Price, Pushback, and Process
We asked Snyder about other criticisms you sometimes read about Brazil. Too expensive, for instance. Stefanini’s pricing “was about where we’d want it to be,” he says, and was not adjusted as a result of real-vs.-dollar currency fluctuations.
Snyder also saw no evidence that Brazilian developers are passive or won’t point out problems when they see them. “Our team down there was flagging design errors,” he says. “They were involved in the architecture. It was a thousand times better than working with India, where I could come up with a bad idea and no one would say anything.”
Snyder adds that this more active relationship with the Stefanini team could have been a result of his having visited them in Brazil. “I never traveled to India,” he says. “But I think because I went to Brazil, on a kind of social call, and got to know the team as people, and they got to know me as a person, that really helped. I told them, ‘If you have an objection to something, let me know.’ I wanted them to understand that they should not be quietly obedient.”
In one case, the client wanted some last-minute changes. The next release was a week away. The Stefanini team said, “Okay, we can make those changes, but it will mean not implementing some other things,” Snyder recalls, so “we explained the situation to the client and negotiated around that. They agreed they shouldn’t be making those kinds of changes at the end.”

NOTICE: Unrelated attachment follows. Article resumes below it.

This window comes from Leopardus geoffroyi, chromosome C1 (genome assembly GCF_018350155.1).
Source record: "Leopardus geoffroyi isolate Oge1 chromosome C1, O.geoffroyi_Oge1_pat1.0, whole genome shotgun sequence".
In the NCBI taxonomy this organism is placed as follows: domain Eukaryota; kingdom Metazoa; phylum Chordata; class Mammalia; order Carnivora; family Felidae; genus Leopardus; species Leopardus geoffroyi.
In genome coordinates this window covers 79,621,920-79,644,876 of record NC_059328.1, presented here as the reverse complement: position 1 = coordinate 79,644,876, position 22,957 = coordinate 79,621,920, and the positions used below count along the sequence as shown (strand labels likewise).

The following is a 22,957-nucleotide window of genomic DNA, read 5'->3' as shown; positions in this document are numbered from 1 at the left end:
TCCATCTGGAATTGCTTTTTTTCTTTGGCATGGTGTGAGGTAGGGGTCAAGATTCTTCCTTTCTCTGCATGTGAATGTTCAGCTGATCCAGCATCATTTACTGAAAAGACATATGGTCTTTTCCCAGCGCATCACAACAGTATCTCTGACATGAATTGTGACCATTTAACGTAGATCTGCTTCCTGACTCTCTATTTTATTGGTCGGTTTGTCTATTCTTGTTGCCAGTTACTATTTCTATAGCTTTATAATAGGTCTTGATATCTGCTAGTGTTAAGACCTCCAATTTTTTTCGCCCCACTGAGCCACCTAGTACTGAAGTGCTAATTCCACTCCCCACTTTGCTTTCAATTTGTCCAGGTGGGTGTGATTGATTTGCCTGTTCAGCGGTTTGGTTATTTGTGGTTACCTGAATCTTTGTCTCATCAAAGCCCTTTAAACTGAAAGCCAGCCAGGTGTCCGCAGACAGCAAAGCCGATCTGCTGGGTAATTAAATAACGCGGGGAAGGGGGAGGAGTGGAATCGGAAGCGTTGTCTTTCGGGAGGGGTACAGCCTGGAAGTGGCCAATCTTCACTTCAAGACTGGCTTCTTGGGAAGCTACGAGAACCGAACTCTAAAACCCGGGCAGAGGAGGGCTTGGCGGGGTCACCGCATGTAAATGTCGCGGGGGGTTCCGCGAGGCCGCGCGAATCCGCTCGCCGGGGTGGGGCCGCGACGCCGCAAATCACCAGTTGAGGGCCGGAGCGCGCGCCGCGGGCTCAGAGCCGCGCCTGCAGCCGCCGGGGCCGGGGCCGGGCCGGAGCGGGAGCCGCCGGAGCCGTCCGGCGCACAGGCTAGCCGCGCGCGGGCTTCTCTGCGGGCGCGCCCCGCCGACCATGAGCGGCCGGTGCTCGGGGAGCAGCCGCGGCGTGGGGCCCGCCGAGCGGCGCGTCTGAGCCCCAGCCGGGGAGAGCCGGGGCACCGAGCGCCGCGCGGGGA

Whereas Indian companies are famous for being masters of process, Nearshore companies are sometimes criticized for being more ad hoc. That can be good and bad. “Stefanini doesn’t impose their scrum methodology on you, which can be good news because [scrum] requires a very flexible framework,” Snyder says. “But it can be bad news if there’s an aspect of development where you’re not mature or there’s a gap. They’re not there to fill in that gap with their processes. We ran into this with change management, so we developed our own CM process.”
Snyder advises anyone considering a Nearshore provider to “travel to that country and get to know the people.” Hulcher brought someone from Stefanini up to Texas to get to know the company. You have to include that kind of travel as part of the process and the expense.
He has one last piece of advice for anyone new to offshoring. “One other thing is vital: Collaboration tools,” he says. “Since you can’t just walk down the hallway to talk to someone, you need the software and hardware to do that. You have to have screen-sharing capability, whether it’s Webex or something more sophisticated. A webcam, videoconferencing, that’s extremely important because you can then associate a face with a name.”
Although the Brazilian government threw a wrench into the works, Snyder says he has so far been “quite happy” with Stefanini and the team in São Paulo. “Excellent-quality apps, no language problems conveying concepts,” he says. “When I get an e-mail from someone down there, I know I don’t have to take a deep breath.”
Meanwhile, any company sourcing from Brazil had better keep in mind that the hiring process could take longer than expected.